Sunday, April 02, 2006

Houmous v Felafel - The great debate?



An interesting story was brought to my attention this morning about a new course on the Israeli-Palestinian conflict for BBC staff, introduced by Jeremy Bowen. This is of double interest to me as I sat in the dentist chair on Friday right after Jeremy Bowen and my dentist told me that he was a very fair observer of the conflict here.
According to an article in the Telegraph, "if the BBC's Jeremy Bowen is to be believed, understanding the origins of houmous - mashed chickpeas with oil, lemon juice and garlic - and falafel - deep-fried chickpea balls - provides the key to unlock the Middle East."
Bowen says houmous and falafel are national dishes for Palestinians and Israelis. "They both claim to have invented them. There are two versions of the truth," he says.
"Now, what about the life-and-death issues here that really matter? Jerusalem; the Holy Places; the control of land and water; the future of Palestinian refugees? Well, just like houmous and falafel, there are two competing narratives."
One BBC employee said that the course was an insult to staff who risked their lives covering the conflict. "It has not gone down well with staff who have spent a lot of time in the Middle East. "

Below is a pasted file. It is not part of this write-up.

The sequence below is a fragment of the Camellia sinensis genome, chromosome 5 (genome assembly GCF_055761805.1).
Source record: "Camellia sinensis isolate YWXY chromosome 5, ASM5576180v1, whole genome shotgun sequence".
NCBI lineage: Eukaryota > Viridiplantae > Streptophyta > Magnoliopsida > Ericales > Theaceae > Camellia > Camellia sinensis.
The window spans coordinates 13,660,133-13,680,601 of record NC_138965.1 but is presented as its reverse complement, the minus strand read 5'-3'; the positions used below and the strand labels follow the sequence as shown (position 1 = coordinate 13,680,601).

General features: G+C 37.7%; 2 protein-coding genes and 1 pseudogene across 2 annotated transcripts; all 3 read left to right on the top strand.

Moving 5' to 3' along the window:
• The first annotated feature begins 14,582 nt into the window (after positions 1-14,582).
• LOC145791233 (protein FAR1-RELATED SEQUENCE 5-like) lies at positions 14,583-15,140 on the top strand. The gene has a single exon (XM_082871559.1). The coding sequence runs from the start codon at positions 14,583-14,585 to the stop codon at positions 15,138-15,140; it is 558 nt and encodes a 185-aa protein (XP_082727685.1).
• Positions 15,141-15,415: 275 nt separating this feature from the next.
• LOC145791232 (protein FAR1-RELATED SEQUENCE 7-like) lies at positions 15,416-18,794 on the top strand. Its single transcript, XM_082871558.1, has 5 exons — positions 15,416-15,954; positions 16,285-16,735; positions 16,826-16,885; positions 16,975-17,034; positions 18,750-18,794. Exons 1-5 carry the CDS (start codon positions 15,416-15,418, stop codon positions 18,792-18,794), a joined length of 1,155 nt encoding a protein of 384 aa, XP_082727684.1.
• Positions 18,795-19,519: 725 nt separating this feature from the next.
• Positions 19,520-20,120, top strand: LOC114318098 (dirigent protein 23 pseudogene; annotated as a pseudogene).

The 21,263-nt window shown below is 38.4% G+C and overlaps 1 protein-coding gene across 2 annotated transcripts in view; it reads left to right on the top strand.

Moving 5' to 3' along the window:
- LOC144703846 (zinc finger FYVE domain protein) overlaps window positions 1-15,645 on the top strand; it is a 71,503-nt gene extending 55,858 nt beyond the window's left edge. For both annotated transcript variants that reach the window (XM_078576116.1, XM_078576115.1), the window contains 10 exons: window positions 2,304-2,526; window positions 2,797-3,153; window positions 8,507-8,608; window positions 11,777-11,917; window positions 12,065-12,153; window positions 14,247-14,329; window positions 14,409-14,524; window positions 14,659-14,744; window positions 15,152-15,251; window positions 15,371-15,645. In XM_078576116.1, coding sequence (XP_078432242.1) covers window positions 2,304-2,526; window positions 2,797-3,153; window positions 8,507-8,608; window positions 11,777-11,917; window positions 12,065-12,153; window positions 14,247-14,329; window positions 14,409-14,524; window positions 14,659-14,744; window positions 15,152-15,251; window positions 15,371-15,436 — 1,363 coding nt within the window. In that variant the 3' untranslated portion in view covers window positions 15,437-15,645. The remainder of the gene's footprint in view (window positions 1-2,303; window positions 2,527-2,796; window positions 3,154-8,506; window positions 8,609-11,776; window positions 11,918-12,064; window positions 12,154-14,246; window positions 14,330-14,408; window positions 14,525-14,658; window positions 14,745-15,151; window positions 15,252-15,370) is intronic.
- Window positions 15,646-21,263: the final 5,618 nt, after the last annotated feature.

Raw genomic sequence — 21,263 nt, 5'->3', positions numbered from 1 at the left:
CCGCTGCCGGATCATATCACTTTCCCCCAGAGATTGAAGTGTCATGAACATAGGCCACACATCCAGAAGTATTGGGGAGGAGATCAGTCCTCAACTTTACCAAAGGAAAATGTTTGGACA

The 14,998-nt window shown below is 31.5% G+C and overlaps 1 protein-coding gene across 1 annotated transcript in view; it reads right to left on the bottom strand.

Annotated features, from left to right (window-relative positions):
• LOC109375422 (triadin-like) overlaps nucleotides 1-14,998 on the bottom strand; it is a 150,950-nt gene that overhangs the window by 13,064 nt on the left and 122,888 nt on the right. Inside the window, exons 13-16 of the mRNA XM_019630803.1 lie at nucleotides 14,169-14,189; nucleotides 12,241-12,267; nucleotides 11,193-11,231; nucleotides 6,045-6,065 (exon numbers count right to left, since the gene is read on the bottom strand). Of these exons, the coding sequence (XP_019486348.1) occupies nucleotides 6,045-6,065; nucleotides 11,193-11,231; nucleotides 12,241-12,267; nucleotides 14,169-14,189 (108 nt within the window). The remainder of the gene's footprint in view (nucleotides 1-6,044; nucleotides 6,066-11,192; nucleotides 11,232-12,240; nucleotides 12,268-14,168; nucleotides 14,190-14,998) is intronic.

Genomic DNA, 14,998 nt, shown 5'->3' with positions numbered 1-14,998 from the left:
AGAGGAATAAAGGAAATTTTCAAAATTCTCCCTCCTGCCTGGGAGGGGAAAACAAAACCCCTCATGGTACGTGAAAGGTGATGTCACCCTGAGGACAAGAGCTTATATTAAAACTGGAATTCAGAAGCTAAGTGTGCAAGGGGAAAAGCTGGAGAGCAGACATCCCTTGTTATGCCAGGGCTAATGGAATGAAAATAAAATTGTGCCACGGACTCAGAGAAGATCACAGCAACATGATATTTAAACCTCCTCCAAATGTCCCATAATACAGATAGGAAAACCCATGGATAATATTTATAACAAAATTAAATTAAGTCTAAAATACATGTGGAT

A BBC spokesman said the courses had seen a positive response. "The course on the Middle East introduces some very serious issues."
My reaction to this is that is a good attempt to give an analogy to the wider conflict, but at some point, unlike food there are answers. In the origins of food worldwide, many foods which are national dishes are actually created elsewhere and sometimes differing parts are taken from different previous recipes. Sometimes to claim any dish as native and home-grown is largely incorrect.
The wider Israeli-Palestinian issues do have a factual basis. Although history can be argued there are certain facts that are beyond refutation. Just as a example: Jerusalem has never been the capital of any other people since the Jews were exiled (apart from a brief Crusader presence in the Medieval period). I have never heard anyone seriously claim that Jerusalem; was ever a Muslim capital despite it being in Muslim hands for hundreds of years.
So as the great the great Houmous-Felafel debate continues, Israel advocates will understand that there are opinions, half-truths and assumptions but there are also stone-cold facts and these we have to bring to the attention to the outside world.

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